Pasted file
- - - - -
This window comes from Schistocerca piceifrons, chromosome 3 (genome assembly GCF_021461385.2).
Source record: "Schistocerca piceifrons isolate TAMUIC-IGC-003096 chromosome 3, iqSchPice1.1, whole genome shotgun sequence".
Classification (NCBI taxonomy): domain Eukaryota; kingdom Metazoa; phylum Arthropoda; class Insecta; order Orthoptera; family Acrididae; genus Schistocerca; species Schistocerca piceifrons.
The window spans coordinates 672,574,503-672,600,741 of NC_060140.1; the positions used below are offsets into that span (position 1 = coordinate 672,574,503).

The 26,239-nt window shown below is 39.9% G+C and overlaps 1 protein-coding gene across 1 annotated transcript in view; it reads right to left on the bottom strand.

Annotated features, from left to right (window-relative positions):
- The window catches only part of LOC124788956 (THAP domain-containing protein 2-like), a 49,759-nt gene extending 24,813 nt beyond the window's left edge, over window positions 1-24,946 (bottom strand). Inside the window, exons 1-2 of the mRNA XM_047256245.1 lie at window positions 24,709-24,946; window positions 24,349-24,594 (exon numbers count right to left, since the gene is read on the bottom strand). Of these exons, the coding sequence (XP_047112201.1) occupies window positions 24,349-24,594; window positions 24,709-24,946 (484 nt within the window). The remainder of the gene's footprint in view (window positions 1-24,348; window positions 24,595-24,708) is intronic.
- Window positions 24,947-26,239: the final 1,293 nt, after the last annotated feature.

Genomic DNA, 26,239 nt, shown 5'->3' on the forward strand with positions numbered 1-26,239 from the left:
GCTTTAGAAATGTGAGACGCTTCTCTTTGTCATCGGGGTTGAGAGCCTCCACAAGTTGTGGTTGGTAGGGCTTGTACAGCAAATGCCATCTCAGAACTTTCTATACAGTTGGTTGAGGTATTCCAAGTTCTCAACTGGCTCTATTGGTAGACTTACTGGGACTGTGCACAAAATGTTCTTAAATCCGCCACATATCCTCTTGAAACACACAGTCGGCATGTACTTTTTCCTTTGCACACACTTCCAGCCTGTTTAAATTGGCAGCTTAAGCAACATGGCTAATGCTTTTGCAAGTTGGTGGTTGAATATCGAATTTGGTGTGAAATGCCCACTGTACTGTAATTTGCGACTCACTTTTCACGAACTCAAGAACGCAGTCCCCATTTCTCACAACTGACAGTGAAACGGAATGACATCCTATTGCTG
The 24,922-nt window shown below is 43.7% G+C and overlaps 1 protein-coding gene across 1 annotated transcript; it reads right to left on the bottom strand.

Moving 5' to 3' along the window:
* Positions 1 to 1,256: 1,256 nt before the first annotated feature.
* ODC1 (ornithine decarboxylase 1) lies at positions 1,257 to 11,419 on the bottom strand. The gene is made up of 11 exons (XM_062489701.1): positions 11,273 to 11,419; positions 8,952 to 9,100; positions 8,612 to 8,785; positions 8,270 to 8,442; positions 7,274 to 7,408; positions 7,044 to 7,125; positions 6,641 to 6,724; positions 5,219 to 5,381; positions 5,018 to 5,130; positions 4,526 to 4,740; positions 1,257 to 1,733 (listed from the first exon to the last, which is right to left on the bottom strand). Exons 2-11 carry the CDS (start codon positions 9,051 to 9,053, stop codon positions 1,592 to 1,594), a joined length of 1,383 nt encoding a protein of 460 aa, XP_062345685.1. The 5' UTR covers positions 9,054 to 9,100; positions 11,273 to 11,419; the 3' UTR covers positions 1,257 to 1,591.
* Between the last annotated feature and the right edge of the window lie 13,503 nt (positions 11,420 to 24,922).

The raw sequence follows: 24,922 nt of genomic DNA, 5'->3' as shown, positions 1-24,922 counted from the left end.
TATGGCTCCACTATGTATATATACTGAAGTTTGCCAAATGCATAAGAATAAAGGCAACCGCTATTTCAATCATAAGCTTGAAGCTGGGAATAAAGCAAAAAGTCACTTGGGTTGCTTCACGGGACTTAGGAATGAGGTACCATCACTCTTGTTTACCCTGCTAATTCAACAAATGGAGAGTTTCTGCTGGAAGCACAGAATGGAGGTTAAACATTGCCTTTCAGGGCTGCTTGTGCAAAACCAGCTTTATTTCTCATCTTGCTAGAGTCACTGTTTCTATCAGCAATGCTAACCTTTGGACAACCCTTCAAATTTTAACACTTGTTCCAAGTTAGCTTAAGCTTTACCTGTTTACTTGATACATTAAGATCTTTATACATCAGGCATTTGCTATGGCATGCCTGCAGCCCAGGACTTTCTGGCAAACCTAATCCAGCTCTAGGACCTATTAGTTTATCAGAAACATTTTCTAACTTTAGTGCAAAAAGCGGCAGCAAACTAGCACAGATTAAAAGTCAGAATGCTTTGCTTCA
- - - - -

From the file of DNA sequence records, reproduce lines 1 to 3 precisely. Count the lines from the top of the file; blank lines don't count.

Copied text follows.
This window comes from Schistocerca piceifrons, chromosome 3 (genome assembly GCF_021461385.2).
Source record: "Schistocerca piceifrons isolate TAMUIC-IGC-003096 chromosome 3, iqSchPice1.1, whole genome shotgun sequence".
Classification (NCBI taxonomy): domain Eukaryota; kingdom Metazoa; phylum Arthropoda; class Insecta; order Orthoptera; family Acrididae; genus Schistocerca; species Schistocerca piceifrons.